Saturday, May 8, 2010

Sunday Sabbath Poetry: Franz Wright (II)

I finished Walking to Martha's Vineyard and am on to Entry in an Unknown Hand, but I just can't help myself from sharing a couple more poems by Franz Wright. I'm glad I spread the love to another with my first post last week; here's to a second week inspiring more.

The first of the two poems below may be the most honest vision of baptism I've read: death to "that insane asshole" -- i.e., "the old man" of Romans 6 -- and marriage of the one born in water and the one born in spirit through the one healing word of the One able to speak it.

And the second needs no introduction except to say: either as the culmination of the collection, or from the sheer flat-faced truth of the closing line, or both, when I finished "The Only Animal," I couldn't help but cry. All of Franz Wright's poetry, and no less all of the gospel, may be summed up in the single "and yet" that turns this extraordinary poem.

- - - - - - -


By Franz Wright

That insane asshole is dead
I drowned him
and he's not coming back. Look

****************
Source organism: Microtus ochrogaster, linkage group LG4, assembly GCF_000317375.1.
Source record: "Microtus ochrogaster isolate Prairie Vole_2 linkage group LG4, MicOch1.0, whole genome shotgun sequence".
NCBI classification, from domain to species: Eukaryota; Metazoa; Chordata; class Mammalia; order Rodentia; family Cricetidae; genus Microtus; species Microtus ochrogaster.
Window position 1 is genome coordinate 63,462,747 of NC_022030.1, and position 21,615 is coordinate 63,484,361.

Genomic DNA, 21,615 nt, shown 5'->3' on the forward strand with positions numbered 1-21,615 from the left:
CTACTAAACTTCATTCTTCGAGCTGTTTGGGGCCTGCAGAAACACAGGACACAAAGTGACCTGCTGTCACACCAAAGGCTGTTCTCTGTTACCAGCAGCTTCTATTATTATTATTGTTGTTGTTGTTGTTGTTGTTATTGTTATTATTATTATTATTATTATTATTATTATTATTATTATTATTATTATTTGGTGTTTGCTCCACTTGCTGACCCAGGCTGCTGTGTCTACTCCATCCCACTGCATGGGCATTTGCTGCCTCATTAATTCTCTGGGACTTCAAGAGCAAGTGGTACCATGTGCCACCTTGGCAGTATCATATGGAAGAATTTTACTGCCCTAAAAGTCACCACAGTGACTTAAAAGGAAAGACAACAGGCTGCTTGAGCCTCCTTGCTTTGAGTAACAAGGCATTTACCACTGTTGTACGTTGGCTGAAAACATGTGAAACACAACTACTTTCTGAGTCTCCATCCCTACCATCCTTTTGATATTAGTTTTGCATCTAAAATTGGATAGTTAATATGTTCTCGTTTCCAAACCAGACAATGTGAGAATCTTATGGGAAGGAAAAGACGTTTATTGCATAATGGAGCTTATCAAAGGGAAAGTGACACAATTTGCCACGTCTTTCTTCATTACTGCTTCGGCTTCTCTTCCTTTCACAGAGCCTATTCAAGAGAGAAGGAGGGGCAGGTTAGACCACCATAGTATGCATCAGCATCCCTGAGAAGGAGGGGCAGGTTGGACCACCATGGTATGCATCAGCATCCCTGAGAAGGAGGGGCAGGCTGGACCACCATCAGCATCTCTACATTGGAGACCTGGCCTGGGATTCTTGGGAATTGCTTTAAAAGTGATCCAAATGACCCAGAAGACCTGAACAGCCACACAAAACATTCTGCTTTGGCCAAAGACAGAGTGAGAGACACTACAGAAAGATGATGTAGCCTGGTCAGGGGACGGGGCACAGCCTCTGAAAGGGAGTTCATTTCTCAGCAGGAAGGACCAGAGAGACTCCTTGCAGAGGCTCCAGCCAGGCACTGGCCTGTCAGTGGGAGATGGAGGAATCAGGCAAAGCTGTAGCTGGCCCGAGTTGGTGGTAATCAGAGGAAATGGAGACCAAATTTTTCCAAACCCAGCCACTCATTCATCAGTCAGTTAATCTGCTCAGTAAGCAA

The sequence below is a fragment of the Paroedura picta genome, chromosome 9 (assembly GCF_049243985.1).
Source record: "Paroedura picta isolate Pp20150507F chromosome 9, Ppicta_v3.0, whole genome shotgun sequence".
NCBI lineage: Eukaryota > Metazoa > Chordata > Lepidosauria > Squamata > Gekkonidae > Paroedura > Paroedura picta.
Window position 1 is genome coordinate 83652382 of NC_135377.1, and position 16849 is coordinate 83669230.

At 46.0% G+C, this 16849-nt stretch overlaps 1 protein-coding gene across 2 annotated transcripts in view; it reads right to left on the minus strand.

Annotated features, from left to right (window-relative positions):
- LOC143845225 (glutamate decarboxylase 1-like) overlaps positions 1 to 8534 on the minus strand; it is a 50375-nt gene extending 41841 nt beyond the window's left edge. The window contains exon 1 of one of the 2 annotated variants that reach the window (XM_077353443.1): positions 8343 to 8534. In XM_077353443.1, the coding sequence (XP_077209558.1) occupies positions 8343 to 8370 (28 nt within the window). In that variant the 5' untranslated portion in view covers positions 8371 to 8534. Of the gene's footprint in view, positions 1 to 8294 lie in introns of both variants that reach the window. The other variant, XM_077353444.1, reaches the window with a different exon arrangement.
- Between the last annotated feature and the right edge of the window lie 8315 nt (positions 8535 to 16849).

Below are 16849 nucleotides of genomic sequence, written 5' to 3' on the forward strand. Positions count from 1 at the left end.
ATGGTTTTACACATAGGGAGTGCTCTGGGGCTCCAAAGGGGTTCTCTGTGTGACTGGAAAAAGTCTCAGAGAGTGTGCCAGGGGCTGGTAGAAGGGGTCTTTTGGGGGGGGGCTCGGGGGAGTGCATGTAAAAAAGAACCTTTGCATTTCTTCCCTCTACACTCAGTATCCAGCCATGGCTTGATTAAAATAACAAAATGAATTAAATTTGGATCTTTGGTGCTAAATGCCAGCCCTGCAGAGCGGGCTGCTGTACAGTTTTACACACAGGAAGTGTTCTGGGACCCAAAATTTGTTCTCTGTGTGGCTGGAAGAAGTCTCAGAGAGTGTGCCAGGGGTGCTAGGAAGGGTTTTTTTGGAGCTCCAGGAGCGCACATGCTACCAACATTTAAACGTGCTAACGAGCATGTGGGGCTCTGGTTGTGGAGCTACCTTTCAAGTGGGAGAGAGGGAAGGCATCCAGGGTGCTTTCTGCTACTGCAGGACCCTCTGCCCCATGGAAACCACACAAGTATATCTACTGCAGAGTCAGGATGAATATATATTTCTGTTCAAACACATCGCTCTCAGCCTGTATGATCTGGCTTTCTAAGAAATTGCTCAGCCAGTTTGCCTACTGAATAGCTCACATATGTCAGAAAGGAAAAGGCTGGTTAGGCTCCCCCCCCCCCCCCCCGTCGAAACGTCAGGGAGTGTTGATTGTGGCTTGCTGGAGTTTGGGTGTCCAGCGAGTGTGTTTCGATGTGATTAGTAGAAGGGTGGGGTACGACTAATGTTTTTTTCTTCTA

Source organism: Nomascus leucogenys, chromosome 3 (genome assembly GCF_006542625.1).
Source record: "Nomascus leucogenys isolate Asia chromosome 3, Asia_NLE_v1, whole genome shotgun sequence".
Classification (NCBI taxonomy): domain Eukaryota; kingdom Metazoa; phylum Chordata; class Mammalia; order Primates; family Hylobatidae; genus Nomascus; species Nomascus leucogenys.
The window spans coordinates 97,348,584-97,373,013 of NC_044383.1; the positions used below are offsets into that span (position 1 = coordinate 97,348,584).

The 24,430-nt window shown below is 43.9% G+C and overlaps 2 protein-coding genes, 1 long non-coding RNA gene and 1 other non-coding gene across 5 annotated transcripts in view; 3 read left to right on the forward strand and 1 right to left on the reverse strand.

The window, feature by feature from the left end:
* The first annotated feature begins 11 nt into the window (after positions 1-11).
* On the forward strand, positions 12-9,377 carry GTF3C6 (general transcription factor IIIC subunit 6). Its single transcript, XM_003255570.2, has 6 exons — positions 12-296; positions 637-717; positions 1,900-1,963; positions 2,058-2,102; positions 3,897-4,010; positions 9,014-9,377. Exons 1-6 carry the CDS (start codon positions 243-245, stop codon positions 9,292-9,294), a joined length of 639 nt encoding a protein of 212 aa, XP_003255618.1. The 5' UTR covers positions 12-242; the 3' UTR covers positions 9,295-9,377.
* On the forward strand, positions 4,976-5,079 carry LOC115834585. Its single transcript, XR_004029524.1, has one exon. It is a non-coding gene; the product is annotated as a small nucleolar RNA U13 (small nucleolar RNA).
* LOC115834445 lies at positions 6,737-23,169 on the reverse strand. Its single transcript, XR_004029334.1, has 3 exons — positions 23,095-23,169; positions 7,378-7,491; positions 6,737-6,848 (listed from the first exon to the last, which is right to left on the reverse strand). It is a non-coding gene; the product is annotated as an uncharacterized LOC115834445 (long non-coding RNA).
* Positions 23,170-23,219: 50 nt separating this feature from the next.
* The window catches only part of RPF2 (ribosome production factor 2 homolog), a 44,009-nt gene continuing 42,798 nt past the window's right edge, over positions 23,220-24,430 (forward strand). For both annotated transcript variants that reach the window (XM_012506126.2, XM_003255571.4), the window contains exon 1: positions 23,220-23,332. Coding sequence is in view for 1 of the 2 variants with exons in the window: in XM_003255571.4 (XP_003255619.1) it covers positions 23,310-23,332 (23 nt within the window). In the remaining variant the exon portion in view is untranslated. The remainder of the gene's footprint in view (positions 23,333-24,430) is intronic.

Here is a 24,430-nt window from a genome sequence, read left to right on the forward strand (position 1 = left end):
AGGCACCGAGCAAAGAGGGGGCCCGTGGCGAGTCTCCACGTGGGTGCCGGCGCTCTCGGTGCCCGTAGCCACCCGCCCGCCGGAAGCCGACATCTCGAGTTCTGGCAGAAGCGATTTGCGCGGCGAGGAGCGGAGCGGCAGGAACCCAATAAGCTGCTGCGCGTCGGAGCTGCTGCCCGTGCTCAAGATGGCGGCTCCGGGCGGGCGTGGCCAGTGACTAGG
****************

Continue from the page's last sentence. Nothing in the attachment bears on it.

he has a new life
a new name
which no one knows except
the one who gave it.

If he tastes
the wine now
as he is allowed to
it won't, I'm not saying it
turn to water

however, since You
can do anything, he
will be safe

his first breath as an infant
past the waters of birth
and his soul's, past the death water, married—

Your words are spirit
and life.
Only say one
and he will be healed.

- - - - - - -

The Only Animal

By Franz Wright

The only animal that commits suicide
went for a walk in the park,
basked on a hard bench
in the first star,
traveled to the edge of space
in an armchair
while company quietly
talked, and abruptly
the room empty.

The only animal that cries
that takes off its clothes
and reports to the mirror, the one
and only animal
that brushes its own teeth—


the only animal that smokes a cigarette,
that lies down and flies backward in time,
that rises and walks to a book
and looks up a word
heard the telephone ringing
in the darkness downstairs and decided
to answer no more.

And I understand,
too well: how many times
have I made the decision to dwell
from now on
in the hour of my death
(the space I took up here
scarlessly closing like water)
and said I'm never coming back,
and yet

this morning
I stood once again
in this world, the garden
ark and vacant
tomb of what
I can't imagine,
between twin eternities,
some sort of wings,
more or less equidistantly
exiled from both,
hovering in the dreaming called
being awake, where
You gave me
in secret one thing
to perceive, the
tall blue starry
strangeness of being
here at all.

You gave us each in secret something to perceive.

Furless now, upright, My banished
and experimental

You said, though your own heart condemn you

I do not condemn you.

1 comment:

  1. Thank you for sharing this deep and moving poem